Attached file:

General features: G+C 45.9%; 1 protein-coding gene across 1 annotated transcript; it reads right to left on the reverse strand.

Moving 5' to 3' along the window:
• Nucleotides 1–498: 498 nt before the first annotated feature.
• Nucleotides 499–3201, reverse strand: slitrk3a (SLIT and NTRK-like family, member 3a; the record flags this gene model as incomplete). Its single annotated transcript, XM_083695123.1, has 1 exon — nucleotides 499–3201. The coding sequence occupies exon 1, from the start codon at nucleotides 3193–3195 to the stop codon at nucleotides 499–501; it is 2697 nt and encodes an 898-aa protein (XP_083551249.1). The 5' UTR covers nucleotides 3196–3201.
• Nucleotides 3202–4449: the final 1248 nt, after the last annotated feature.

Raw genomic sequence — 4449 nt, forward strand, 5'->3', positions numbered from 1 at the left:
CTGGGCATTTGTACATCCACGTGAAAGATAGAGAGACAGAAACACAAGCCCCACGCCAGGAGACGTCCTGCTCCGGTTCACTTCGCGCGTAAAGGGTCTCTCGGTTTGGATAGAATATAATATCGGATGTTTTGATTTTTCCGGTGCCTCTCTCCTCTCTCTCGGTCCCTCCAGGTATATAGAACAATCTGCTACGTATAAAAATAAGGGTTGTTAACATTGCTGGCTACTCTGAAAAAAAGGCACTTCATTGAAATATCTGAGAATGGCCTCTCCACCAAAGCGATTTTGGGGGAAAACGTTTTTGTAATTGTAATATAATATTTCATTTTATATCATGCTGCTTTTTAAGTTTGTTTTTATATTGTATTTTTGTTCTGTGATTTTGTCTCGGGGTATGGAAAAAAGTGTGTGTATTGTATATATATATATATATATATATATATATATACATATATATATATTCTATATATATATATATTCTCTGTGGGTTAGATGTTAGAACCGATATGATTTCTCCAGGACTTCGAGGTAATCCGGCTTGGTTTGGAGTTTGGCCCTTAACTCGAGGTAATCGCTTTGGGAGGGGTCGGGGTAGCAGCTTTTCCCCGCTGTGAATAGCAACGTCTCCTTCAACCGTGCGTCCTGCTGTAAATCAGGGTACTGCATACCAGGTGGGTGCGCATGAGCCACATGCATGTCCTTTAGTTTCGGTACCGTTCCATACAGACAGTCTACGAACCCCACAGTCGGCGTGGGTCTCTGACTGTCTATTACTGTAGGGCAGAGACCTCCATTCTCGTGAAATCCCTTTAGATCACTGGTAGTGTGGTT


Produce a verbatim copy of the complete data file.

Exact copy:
General features: G+C 45.9%; 1 protein-coding gene across 1 annotated transcript; it reads right to left on the reverse strand.

Moving 5' to 3' along the window:
• Nucleotides 1–498: 498 nt before the first annotated feature.
• Nucleotides 499–3201, reverse strand: slitrk3a (SLIT and NTRK-like family, member 3a; the record flags this gene model as incomplete). Its single annotated transcript, XM_083695123.1, has 1 exon — nucleotides 499–3201. The coding sequence occupies exon 1, from the start codon at nucleotides 3193–3195 to the stop codon at nucleotides 499–501; it is 2697 nt and encodes an 898-aa protein (XP_083551249.1). The 5' UTR covers nucleotides 3196–3201.
• Nucleotides 3202–4449: the final 1248 nt, after the last annotated feature.

Raw genomic sequence — 4449 nt, forward strand, 5'->3', positions numbered from 1 at the left:
CTGGGCATTTGTACATCCACGTGAAAGATAGAGAGACAGAAACACAAGCCCCACGCCAGGAGACGTCCTGCTCCGGTTCACTTCGCGCGTAAAGGGTCTCTCGGTTTGGATAGAATATAATATCGGATGTTTTGATTTTTCCGGTGCCTCTCTCCTCTCTCTCGGTCCCTCCAGGTATATAGAACAATCTGCTACGTATAAAAATAAGGGTTGTTAACATTGCTGGCTACTCTGAAAAAAAGGCACTTCATTGAAATATCTGAGAATGGCCTCTCCACCAAAGCGATTTTGGGGGAAAACGTTTTTGTAATTGTAATATAATATTTCATTTTATATCATGCTGCTTTTTAAGTTTGTTTTTATATTGTATTTTTGTTCTGTGATTTTGTCTCGGGGTATGGAAAAAAGTGTGTGTATTGTATATATATATATATATATATATATATATATACATATATATATATTCTATATATATATATATTCTCTGTGGGTTAGATGTTAGAACCGATATGATTTCTCCAGGACTTCGAGGTAATCCGGCTTGGTTTGGAGTTTGGCCCTTAACTCGAGGTAATCGCTTTGGGAGGGGTCGGGGTAGCAGCTTTTCCCCGCTGTGAATAGCAACGTCTCCTTCAACCGTGCGTCCTGCTGTAAATCAGGGTACTGCATACCAGGTGGGTGCGCATGAGCCACATGCATGTCCTTTAGTTTCGGTACCGTTCCATACAGACAGTCTACGAACCCCACAGTCGGCGTGGGTCTCTGACTGTCTATTACTGTAGGGCAGAGACCTCCATTCTCGTGAAATCCCTTTAGATCACTGGTAGTGTGGTT